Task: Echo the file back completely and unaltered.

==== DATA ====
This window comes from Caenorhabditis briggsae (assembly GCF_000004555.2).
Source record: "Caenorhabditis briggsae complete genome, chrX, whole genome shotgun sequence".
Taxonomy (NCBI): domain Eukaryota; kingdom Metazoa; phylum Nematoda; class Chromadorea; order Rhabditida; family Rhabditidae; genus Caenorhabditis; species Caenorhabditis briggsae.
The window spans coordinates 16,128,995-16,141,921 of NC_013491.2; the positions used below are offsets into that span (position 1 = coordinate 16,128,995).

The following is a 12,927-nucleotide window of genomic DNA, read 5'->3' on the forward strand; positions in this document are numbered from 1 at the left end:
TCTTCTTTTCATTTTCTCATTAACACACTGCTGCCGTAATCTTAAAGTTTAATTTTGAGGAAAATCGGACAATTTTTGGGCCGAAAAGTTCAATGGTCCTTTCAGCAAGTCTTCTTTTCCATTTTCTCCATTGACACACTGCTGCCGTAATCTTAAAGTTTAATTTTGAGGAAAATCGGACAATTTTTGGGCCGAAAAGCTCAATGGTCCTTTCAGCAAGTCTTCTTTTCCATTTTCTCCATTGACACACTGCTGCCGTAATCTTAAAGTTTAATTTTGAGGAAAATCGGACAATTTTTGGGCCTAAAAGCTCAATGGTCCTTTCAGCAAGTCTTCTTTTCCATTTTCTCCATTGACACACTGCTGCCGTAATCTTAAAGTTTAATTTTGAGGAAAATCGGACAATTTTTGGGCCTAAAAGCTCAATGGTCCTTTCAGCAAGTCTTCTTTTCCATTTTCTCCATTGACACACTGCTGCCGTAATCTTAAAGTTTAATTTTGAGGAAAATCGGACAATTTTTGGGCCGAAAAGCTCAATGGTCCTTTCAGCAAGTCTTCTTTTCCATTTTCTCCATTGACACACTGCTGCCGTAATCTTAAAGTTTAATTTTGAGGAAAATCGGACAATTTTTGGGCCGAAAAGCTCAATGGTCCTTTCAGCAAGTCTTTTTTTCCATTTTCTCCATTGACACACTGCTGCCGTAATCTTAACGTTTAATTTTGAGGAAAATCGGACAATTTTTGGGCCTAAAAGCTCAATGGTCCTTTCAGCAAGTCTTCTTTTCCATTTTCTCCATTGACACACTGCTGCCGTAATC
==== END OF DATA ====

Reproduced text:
This window comes from Caenorhabditis briggsae (assembly GCF_000004555.2).
Source record: "Caenorhabditis briggsae complete genome, chrX, whole genome shotgun sequence".
Taxonomy (NCBI): domain Eukaryota; kingdom Metazoa; phylum Nematoda; class Chromadorea; order Rhabditida; family Rhabditidae; genus Caenorhabditis; species Caenorhabditis briggsae.
The window spans coordinates 16,128,995-16,141,921 of NC_013491.2; the positions used below are offsets into that span (position 1 = coordinate 16,128,995).

The following is a 12,927-nucleotide window of genomic DNA, read 5'->3' on the forward strand; positions in this document are numbered from 1 at the left end:
TCTTCTTTTCATTTTCTCATTAACACACTGCTGCCGTAATCTTAAAGTTTAATTTTGAGGAAAATCGGACAATTTTTGGGCCGAAAAGTTCAATGGTCCTTTCAGCAAGTCTTCTTTTCCATTTTCTCCATTGACACACTGCTGCCGTAATCTTAAAGTTTAATTTTGAGGAAAATCGGACAATTTTTGGGCCGAAAAGCTCAATGGTCCTTTCAGCAAGTCTTCTTTTCCATTTTCTCCATTGACACACTGCTGCCGTAATCTTAAAGTTTAATTTTGAGGAAAATCGGACAATTTTTGGGCCTAAAAGCTCAATGGTCCTTTCAGCAAGTCTTCTTTTCCATTTTCTCCATTGACACACTGCTGCCGTAATCTTAAAGTTTAATTTTGAGGAAAATCGGACAATTTTTGGGCCTAAAAGCTCAATGGTCCTTTCAGCAAGTCTTCTTTTCCATTTTCTCCATTGACACACTGCTGCCGTAATCTTAAAGTTTAATTTTGAGGAAAATCGGACAATTTTTGGGCCGAAAAGCTCAATGGTCCTTTCAGCAAGTCTTCTTTTCCATTTTCTCCATTGACACACTGCTGCCGTAATCTTAAAGTTTAATTTTGAGGAAAATCGGACAATTTTTGGGCCGAAAAGCTCAATGGTCCTTTCAGCAAGTCTTTTTTTCCATTTTCTCCATTGACACACTGCTGCCGTAATCTTAACGTTTAATTTTGAGGAAAATCGGACAATTTTTGGGCCTAAAAGCTCAATGGTCCTTTCAGCAAGTCTTCTTTTCCATTTTCTCCATTGACACACTGCTGCCGTAATC